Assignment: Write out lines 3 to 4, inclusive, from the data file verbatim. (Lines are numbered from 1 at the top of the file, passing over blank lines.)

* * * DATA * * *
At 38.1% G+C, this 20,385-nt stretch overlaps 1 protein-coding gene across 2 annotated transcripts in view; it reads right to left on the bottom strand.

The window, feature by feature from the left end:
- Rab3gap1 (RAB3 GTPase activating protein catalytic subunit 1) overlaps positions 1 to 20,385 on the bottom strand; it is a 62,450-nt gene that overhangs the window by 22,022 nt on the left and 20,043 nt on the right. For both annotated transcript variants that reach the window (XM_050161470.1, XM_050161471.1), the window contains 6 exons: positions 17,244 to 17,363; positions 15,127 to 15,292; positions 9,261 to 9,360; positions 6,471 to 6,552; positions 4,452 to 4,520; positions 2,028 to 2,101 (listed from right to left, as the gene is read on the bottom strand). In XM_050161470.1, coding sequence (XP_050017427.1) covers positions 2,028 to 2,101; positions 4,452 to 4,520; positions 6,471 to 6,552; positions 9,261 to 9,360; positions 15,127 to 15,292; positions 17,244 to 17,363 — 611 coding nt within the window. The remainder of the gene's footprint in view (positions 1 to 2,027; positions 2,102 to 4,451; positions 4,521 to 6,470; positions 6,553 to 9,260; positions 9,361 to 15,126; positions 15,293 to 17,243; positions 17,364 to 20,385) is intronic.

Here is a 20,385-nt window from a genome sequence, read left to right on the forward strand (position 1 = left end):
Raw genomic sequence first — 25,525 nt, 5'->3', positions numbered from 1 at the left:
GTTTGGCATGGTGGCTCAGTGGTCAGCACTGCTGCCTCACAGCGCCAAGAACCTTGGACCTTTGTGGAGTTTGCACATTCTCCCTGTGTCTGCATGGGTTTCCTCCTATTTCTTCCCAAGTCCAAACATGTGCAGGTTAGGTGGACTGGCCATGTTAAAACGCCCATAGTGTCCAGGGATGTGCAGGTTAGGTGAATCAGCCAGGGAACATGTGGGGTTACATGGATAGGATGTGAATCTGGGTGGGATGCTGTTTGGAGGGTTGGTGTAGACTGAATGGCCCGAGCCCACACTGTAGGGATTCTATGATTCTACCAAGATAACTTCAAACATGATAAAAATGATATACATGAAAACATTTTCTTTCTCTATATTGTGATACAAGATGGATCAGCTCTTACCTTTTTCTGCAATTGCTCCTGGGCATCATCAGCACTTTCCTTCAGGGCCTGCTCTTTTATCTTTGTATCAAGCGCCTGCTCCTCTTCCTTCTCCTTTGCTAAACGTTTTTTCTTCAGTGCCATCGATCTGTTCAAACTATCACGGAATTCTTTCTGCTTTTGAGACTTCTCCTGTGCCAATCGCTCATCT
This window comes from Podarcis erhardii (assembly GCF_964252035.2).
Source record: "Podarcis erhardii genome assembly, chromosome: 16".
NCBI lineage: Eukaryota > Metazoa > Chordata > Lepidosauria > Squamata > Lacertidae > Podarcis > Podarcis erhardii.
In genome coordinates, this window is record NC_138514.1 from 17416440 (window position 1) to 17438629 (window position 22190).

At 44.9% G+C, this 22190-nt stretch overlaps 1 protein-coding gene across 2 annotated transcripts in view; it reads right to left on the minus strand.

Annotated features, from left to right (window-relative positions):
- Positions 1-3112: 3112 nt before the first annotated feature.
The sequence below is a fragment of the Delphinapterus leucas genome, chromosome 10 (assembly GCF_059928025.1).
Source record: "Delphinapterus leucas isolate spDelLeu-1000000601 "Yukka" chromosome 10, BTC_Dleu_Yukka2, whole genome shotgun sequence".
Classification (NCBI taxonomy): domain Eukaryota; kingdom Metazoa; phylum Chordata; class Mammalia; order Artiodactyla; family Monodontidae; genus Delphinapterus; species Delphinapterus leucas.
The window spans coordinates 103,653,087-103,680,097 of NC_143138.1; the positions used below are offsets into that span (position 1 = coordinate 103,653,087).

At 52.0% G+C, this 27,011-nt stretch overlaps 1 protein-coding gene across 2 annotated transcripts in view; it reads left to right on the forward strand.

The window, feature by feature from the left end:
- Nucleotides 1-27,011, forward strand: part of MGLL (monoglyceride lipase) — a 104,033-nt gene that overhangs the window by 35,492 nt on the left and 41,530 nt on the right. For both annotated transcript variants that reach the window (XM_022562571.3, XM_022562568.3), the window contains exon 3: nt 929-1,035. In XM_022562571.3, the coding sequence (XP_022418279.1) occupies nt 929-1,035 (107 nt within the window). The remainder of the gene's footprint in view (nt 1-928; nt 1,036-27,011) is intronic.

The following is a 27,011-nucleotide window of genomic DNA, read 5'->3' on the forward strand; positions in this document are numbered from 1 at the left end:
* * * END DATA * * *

- Rab3gap1 (RAB3 GTPase activating protein catalytic subunit 1) overlaps positions 1 to 20,385 on the bottom strand; it is a 62,450-nt gene that overhangs the window by 22,022 nt on the left and 20,043 nt on the right. For both annotated transcript variants that reach the window (XM_050161470.1, XM_050161471.1), the window contains 6 exons: positions 17,244 to 17,363; positions 15,127 to 15,292; positions 9,261 to 9,360; positions 6,471 to 6,552; positions 4,452 to 4,520; positions 2,028 to 2,101 (listed from right to left, as the gene is read on the bottom strand). In XM_050161470.1, coding sequence (XP_050017427.1) covers positions 2,028 to 2,101; positions 4,452 to 4,520; positions 6,471 to 6,552; positions 9,261 to 9,360; positions 15,127 to 15,292; positions 17,244 to 17,363 — 611 coding nt within the window. The remainder of the gene's footprint in view (positions 1 to 2,027; positions 2,102 to 4,451; positions 4,521 to 6,470; positions 6,553 to 9,260; positions 9,361 to 15,126; positions 15,293 to 17,243; positions 17,364 to 20,385) is intronic.

Here is a 20,385-nt window from a genome sequence, read left to right on the forward strand (position 1 = left end):